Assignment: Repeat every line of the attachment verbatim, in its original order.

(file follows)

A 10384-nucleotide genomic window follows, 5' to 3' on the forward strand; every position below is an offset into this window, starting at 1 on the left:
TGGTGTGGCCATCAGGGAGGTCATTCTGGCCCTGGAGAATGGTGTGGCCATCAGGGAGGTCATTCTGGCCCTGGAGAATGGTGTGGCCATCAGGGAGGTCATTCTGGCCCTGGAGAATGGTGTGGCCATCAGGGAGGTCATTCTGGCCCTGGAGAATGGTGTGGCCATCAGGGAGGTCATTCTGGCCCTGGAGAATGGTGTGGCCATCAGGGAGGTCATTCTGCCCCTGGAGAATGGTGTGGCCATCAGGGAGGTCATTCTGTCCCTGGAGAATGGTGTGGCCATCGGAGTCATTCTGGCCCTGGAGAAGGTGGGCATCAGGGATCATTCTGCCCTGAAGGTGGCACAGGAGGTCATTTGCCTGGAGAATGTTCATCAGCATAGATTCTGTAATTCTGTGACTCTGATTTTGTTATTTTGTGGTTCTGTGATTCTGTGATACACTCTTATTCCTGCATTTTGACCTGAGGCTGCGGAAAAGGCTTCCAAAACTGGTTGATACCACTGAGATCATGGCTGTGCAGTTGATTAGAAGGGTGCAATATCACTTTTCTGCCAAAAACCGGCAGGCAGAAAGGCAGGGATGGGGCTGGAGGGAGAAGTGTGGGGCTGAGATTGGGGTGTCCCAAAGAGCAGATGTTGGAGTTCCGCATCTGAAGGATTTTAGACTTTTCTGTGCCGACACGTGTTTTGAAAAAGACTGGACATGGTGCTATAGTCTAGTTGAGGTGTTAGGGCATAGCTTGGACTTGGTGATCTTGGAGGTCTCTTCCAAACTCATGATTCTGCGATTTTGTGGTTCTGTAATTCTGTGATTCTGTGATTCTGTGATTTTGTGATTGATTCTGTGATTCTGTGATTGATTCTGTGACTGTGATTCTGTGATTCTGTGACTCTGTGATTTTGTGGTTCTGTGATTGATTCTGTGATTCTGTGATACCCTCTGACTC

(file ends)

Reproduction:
A 10384-nucleotide genomic window follows, 5' to 3' on the forward strand; every position below is an offset into this window, starting at 1 on the left:
TGGTGTGGCCATCAGGGAGGTCATTCTGGCCCTGGAGAATGGTGTGGCCATCAGGGAGGTCATTCTGGCCCTGGAGAATGGTGTGGCCATCAGGGAGGTCATTCTGGCCCTGGAGAATGGTGTGGCCATCAGGGAGGTCATTCTGGCCCTGGAGAATGGTGTGGCCATCAGGGAGGTCATTCTGGCCCTGGAGAATGGTGTGGCCATCAGGGAGGTCATTCTGCCCCTGGAGAATGGTGTGGCCATCAGGGAGGTCATTCTGTCCCTGGAGAATGGTGTGGCCATCGGAGTCATTCTGGCCCTGGAGAAGGTGGGCATCAGGGATCATTCTGCCCTGAAGGTGGCACAGGAGGTCATTTGCCTGGAGAATGTTCATCAGCATAGATTCTGTAATTCTGTGACTCTGATTTTGTTATTTTGTGGTTCTGTGATTCTGTGATACACTCTTATTCCTGCATTTTGACCTGAGGCTGCGGAAAAGGCTTCCAAAACTGGTTGATACCACTGAGATCATGGCTGTGCAGTTGATTAGAAGGGTGCAATATCACTTTTCTGCCAAAAACCGGCAGGCAGAAAGGCAGGGATGGGGCTGGAGGGAGAAGTGTGGGGCTGAGATTGGGGTGTCCCAAAGAGCAGATGTTGGAGTTCCGCATCTGAAGGATTTTAGACTTTTCTGTGCCGACACGTGTTTTGAAAAAGACTGGACATGGTGCTATAGTCTAGTTGAGGTGTTAGGGCATAGCTTGGACTTGGTGATCTTGGAGGTCTCTTCCAAACTCATGATTCTGCGATTTTGTGGTTCTGTAATTCTGTGATTCTGTGATTCTGTGATTTTGTGATTGATTCTGTGATTCTGTGATTGATTCTGTGACTGTGATTCTGTGATTCTGTGACTCTGTGATTTTGTGGTTCTGTGATTGATTCTGTGATTCTGTGATACCCTCTGACTC